While LEED™ has no financial incentives directly attached to it, any building vying for LEED™ Canada certification must meet the stringent requirements of the Natural Resources Canada's Commercial Building Incentive Program (CBIP) - reducing energy consumption by 25% relative to the Model Energy Code for Buildings. CBIP provides financial incentives of up to $60,000 for buildings that meet, or exceed, program requirements.

The larger benefit of LEED™ buildings is an improved indoor environment (lower absenteeism, greater productivity, better thermal comfort), lower maintenance costs (commissioned building, more durable materials, smaller or eliminated building systems), higher corporate profile (increased product sales, marketing advantage, improved employee morale), and reduced risk of remedial measures (to deal with sick building syndrome or environmental contaminants). The table below summarizes typical costs and payback periods for LEED™ buildings. The payback includes only annual utility energy savings.

LEED™ Raiting Certified Silver Gold Platinum
Leed™ Points 26 to 32 333 to 38 39 to 51 52 to 69
Energy Savings 25 to 35% 35 to 50% 50 to 60% >60%
Annual Utility Savings $0.75/ft² $1.00/ft² $1.25/ft² $1.50/ft²
Typical Payback Under 3 yrs 3-5 yrs 5-10 yrs 10+ yrs
Incremental Construction Cost        
Small Buildings 3% 7% 10% 15%
Large Buildings 1% 3% 5% 8%

GREENING EXISTING OPERATIONS

It is possible to improve the environmental "footprint" of existing buildings-a practice known as "greening." The greening of existing buildings requires different approaches and technologies than with new buildings. In most cases, the building structure and systems must remain as is, and sustainability options must fit within these constraints. On the other hand, existing buildings present opportunities for improvement in building operations and occupant behaviour to minimize environmental impact.

Recently, the US Green Building Council released LEED EB (Existing Buildings), an 83-point rating system that assesses the "greenness" of building operations. Britacan is able to help building owners and operators achieve LEED-EB certification.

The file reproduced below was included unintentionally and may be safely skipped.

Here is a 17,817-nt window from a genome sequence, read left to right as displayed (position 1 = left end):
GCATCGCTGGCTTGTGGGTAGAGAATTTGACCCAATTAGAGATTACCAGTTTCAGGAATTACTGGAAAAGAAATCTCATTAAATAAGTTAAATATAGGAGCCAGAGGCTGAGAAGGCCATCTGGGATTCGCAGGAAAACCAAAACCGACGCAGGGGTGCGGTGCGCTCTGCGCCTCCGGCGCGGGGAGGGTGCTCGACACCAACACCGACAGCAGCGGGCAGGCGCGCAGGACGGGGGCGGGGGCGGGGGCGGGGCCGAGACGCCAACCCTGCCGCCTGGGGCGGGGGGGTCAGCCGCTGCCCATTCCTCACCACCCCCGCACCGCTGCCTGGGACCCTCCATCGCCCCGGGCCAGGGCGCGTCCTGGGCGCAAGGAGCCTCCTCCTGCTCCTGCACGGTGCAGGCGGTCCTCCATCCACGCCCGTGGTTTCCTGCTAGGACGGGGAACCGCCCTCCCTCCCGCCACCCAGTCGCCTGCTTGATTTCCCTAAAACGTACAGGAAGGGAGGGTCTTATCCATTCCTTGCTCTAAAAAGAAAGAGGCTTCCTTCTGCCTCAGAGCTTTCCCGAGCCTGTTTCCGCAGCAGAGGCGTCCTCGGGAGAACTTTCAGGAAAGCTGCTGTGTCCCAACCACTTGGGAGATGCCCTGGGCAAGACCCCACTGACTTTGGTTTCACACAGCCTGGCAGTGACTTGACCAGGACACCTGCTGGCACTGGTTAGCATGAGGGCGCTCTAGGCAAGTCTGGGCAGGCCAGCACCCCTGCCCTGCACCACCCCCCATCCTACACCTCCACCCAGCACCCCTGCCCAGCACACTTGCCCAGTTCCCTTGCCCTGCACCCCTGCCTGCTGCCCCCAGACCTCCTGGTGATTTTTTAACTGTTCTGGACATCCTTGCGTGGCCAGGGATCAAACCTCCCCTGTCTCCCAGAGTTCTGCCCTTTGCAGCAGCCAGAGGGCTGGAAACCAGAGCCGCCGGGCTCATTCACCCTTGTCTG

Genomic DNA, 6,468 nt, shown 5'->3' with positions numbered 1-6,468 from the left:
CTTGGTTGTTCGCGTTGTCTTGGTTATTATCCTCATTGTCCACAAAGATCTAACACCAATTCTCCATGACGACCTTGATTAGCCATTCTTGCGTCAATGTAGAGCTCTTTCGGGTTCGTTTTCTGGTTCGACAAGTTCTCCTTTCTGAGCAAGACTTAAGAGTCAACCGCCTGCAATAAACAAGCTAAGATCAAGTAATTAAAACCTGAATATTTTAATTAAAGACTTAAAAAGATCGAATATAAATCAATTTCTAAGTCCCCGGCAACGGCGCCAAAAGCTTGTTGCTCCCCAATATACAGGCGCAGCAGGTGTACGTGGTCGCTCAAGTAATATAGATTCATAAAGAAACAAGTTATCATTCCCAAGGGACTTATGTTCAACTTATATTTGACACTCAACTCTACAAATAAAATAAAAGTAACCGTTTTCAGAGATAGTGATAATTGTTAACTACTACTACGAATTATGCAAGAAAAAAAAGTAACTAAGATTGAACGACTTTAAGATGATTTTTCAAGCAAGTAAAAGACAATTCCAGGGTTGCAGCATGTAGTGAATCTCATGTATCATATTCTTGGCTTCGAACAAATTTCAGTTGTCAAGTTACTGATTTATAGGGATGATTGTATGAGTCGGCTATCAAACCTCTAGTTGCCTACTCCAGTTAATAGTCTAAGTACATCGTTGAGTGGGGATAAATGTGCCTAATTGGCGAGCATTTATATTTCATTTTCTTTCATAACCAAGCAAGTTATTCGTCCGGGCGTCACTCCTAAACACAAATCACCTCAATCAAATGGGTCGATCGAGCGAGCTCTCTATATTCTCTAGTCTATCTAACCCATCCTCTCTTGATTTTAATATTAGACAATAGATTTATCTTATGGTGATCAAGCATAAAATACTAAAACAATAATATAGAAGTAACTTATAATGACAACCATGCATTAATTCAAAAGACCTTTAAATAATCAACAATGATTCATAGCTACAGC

Greening existing operations begins with an energy audit to reduce energy consumption and a green audit to identify opportunities to reduce operational waste, improve the indoor environment and reduce building environmental impacts. Often, the most cost-effective option is to re-commission the building systems. As buildings age and maintenance staff change, the building systems no longer function as originally intended, and this can result in high energy use, poor air quality and increased maintenance costs. Re-commissioning corrects these problems and ensures that current maintenance staff understands how the building should be operated and maintained.

More comprehensive measures can be implemented during building renovation. As part of the renovations, improvements in the building envelope and mechanical and electrical systems can be easily and cost-effectively implemented. The choice of renovation materials can have a large impact on indoor air quality, durability and maintenance.

Energy Audits

Energy audits are the first step in improving the operation of existing buildings. Energy audits identify and determine the economic viability of measures to reduce annual energy costs. An energy audit is the first step in achieving LEED EB certification (LEED for Existing Buildings)

An energy audit consists of four main steps.

  1. Current energy bills are analysed to determine trends, evaluate breakdown by end use (e.g., heating, lighting) and compare to similar facilities.
  2. Site inspections and measurements assess the condition and efficiency of equipment and identify opportunities for reducing energy use.
  3. The technical and economic feasibility of each measure is determined. Annual energy savings are calculated using building energy systems and spreadsheet calculations. The cost of measures is estimated using supplier and contractor quotations, pricing handbooks and from our experience with similar projects.
  4. An action plan is prepared for those measures with an acceptable payback period. The plan identifies the total retrofit cost and annual savings and describes the implementation steps.